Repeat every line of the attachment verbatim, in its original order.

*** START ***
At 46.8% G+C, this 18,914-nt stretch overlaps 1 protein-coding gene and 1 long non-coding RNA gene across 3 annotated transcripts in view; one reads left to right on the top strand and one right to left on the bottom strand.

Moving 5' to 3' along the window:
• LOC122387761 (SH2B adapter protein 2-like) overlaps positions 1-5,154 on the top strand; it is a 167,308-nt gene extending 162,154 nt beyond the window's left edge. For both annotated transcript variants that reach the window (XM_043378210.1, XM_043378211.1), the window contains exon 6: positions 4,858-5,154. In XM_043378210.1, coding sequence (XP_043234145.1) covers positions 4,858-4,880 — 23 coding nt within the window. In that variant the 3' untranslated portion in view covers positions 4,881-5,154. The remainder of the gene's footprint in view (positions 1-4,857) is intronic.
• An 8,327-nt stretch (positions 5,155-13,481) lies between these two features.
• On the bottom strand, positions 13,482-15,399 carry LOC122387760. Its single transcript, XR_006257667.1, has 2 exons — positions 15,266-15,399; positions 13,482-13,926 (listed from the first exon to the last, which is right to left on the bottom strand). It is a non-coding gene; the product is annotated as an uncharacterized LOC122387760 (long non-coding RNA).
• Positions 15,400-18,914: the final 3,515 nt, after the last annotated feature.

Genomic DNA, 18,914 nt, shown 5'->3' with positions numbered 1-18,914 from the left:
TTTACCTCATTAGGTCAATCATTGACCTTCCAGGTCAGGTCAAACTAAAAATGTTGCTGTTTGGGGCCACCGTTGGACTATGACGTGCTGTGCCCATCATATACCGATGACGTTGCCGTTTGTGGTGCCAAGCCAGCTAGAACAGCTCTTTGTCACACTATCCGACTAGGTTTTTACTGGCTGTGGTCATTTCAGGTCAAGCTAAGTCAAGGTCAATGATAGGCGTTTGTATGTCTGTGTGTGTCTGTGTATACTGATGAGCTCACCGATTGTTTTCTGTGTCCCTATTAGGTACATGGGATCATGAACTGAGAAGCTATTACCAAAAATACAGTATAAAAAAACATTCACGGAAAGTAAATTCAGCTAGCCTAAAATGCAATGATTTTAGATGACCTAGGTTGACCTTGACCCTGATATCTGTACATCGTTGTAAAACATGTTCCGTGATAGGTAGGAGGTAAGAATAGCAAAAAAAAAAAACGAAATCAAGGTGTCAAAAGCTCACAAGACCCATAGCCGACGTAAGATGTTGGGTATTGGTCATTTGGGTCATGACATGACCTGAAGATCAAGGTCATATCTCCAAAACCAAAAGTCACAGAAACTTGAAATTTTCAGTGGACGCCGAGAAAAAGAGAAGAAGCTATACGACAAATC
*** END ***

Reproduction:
At 46.8% G+C, this 18,914-nt stretch overlaps 1 protein-coding gene and 1 long non-coding RNA gene across 3 annotated transcripts in view; one reads left to right on the top strand and one right to left on the bottom strand.

Moving 5' to 3' along the window:
• LOC122387761 (SH2B adapter protein 2-like) overlaps positions 1-5,154 on the top strand; it is a 167,308-nt gene extending 162,154 nt beyond the window's left edge. For both annotated transcript variants that reach the window (XM_043378210.1, XM_043378211.1), the window contains exon 6: positions 4,858-5,154. In XM_043378210.1, coding sequence (XP_043234145.1) covers positions 4,858-4,880 — 23 coding nt within the window. In that variant the 3' untranslated portion in view covers positions 4,881-5,154. The remainder of the gene's footprint in view (positions 1-4,857) is intronic.
• An 8,327-nt stretch (positions 5,155-13,481) lies between these two features.
• On the bottom strand, positions 13,482-15,399 carry LOC122387760. Its single transcript, XR_006257667.1, has 2 exons — positions 15,266-15,399; positions 13,482-13,926 (listed from the first exon to the last, which is right to left on the bottom strand). It is a non-coding gene; the product is annotated as an uncharacterized LOC122387760 (long non-coding RNA).
• Positions 15,400-18,914: the final 3,515 nt, after the last annotated feature.

Genomic DNA, 18,914 nt, shown 5'->3' with positions numbered 1-18,914 from the left:
TTTACCTCATTAGGTCAATCATTGACCTTCCAGGTCAGGTCAAACTAAAAATGTTGCTGTTTGGGGCCACCGTTGGACTATGACGTGCTGTGCCCATCATATACCGATGACGTTGCCGTTTGTGGTGCCAAGCCAGCTAGAACAGCTCTTTGTCACACTATCCGACTAGGTTTTTACTGGCTGTGGTCATTTCAGGTCAAGCTAAGTCAAGGTCAATGATAGGCGTTTGTATGTCTGTGTGTGTCTGTGTATACTGATGAGCTCACCGATTGTTTTCTGTGTCCCTATTAGGTACATGGGATCATGAACTGAGAAGCTATTACCAAAAATACAGTATAAAAAAACATTCACGGAAAGTAAATTCAGCTAGCCTAAAATGCAATGATTTTAGATGACCTAGGTTGACCTTGACCCTGATATCTGTACATCGTTGTAAAACATGTTCCGTGATAGGTAGGAGGTAAGAATAGCAAAAAAAAAAAACGAAATCAAGGTGTCAAAAGCTCACAAGACCCATAGCCGACGTAAGATGTTGGGTATTGGTCATTTGGGTCATGACATGACCTGAAGATCAAGGTCATATCTCCAAAACCAAAAGTCACAGAAACTTGAAATTTTCAGTGGACGCCGAGAAAAAGAGAAGAAGCTATACGACAAATC